BMW M 1000 R and Updated S 1000 RR Coming for 2023

Dennis Chung
by Dennis Chung

Updated 999cc Shiftcam engine

It’s been nearly two years since BMW first debuted the M 1000 RR, its first motorcycle to carry the company’s high-performance M brand. We knew it wouldn’t be the first, though, after we broke the news that BMW had trademarked the name along with “M 1000 XR” and “M 1300 GS.” What we didn’t expect was for the next M-branded motorcycle to be based on the S 1000 R.

That now looks to be the case, as a new M 1000 R model has appeared in vehicle certification documents in Switzerland and Germany. The M 1000 RR isn’t alone, however, as the same documents confirm BMW will also be introducing an updated S 1000 RR with a revised engine.

German vehicle emissions data includes information on a new BMW M 1000 RR and an updated S 1000 RR with a listed power output of 154 kW (about 206.5 hp).

The Swiss document lists the M 1000 R and S 1000 RR both producing 206.5 hp at 13,750 rpm. That’s not quite on par with the M 1000 RR’s listed 209 hp at 14,500 rpm, but a slight bump from the current S 1000 RR’s claimed 204 hp at 13,500 rpm and a sizeable jump from the S 1000 R’s claimed 162 hp at 11,000 rpm.

Peak torque is listed at 83.3 lb-ft. at 11,000 rpm. That’s the same as the current S 1000 RR, but differs from the S 1000 R’s 84 lb-ft. at 9,250 rpm. This suggests the M 1000 R’s 999cc engine will have the same tuning as the S 1000 RR, and not the current S 1000 R’s more streetable tuning. It also suggests the M model will adopt BMW’s ShiftCam variable valve timing system.

Both the updated S 1000 RR and the M 1000 RR share the same peak horsepower and torque figures, suggesting they share the same engine including the ShiftCam variable valve timing system. The current S 1000 R does not use ShiftCam.

While the peak output is the same for both M 1000 R and S 1000 RR, the M bike has higher values for carbon monoxide, hydrocarbon and nitrogen oxides emissions, suggesting a different exhaust system, which should be no surprise for an M model.

The new S 1000 RR’s final drive ratio and 57.3-inch wheelbase are the same as the M 1000 RR, which it achieved via a longer chain and by swapping out the current S 1000 RR’s 45-tooth rear sprocket with a 46-tooth sprocket. The M 1000 R’s final drive ratio suggests a 47-tooth sprocket, and it has an even longer wheelbase at 57.9 inches, a 0.2-inch increase over the S 1000 R.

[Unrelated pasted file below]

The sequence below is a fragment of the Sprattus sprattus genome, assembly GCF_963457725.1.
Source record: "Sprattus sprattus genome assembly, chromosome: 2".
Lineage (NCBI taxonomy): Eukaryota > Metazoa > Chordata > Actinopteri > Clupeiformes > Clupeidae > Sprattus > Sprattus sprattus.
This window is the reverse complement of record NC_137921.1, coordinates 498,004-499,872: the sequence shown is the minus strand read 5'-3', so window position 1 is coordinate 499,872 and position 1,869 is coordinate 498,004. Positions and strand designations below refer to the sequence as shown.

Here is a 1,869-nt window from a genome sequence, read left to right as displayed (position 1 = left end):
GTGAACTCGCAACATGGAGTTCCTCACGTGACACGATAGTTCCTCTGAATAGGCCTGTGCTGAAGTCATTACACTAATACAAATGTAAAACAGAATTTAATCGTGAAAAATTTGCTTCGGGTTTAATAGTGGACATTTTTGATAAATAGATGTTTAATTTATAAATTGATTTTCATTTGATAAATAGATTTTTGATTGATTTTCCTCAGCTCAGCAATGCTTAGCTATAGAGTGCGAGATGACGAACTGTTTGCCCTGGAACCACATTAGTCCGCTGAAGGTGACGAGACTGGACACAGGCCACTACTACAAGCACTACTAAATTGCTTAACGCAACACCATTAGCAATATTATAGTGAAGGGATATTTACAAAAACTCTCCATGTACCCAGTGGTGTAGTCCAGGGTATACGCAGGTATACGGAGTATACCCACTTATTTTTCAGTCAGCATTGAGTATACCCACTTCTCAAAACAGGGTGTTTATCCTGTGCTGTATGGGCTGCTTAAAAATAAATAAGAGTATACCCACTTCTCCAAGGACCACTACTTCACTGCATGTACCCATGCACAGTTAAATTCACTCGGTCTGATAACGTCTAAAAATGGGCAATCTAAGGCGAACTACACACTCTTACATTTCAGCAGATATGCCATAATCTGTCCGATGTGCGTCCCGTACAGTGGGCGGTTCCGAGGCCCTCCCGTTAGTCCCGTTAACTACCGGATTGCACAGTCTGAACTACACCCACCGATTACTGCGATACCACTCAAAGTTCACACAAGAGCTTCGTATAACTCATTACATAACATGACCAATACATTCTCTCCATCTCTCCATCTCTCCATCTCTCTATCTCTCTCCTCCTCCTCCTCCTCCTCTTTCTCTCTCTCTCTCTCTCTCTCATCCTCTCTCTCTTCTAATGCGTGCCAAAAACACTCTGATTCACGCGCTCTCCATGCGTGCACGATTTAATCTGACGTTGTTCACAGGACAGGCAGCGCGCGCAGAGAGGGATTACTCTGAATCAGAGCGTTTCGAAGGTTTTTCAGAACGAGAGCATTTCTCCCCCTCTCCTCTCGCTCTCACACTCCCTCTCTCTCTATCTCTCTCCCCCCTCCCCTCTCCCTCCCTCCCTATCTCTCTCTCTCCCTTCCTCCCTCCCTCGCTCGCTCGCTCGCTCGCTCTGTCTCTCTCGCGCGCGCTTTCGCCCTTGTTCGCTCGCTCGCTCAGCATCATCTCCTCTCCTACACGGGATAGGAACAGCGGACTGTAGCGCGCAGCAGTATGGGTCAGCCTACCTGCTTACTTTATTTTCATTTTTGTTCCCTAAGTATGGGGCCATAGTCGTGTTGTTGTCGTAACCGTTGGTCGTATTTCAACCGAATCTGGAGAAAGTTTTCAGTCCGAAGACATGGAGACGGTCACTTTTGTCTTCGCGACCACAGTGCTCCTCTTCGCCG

The Swiss document also lists the M 1000 R as having a 200/55 ZR 17 rear tire, just like the M 1000 RR. The S 1000 RR however stays with the 190/55 ZR 17 tire. It’s not explicitly mentioned in the documentation, but we can expect the M 1000 R to employ carbon rims as well as the same M-branded brakes as the M 1000 RR.

BMW has backed away from the major international motorcycle shows in recent years, but it’s expected to have a presence at Intermot in October. We suspect the M 1000 R and S 1000 RR will be announced in the weeks ahead, and at least one of them will be at the Cologne show.

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Dennis Chung
Dennis Chung

Dennis has been a part of the team since 2008, and through his tenure, has developed a firm grasp of industry trends, and a solid sense of what's to come. A bloodhound when it comes to tracking information on new motorcycles, if there's a new model on the horizon, you'll probably hear about it from him first.

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14 of 27 comments
  • Starmag Starmag on Sep 19, 2022

    Germany just shut one of their biggest steel mills and has severe energy issues. I wonder how that's going to affect BMW.

    • See 8 previous
    • Brendan M. Wood Brendan M. Wood on Jan 27, 2023

      Yo, I know this is a late reply but really....triggered? Is that what you think is going to somehow win you points in a discussion?

  • John B John B on Sep 20, 2022

    I have a 2019 S1000R and not once have I thought, "This bike needs another 40 horsepower!" Even with a 215 pound rider (me) aboard and "more streetable" tuning it hits 83 mph at redline in first gear. That's enough power on the street most of the time.

    Ducati took its Panigale V4 and stuck it in a naked bike without returning and received mostly rave reviews, I suppose BMW wanted to do the same. Life is short so buy what you want and ride it.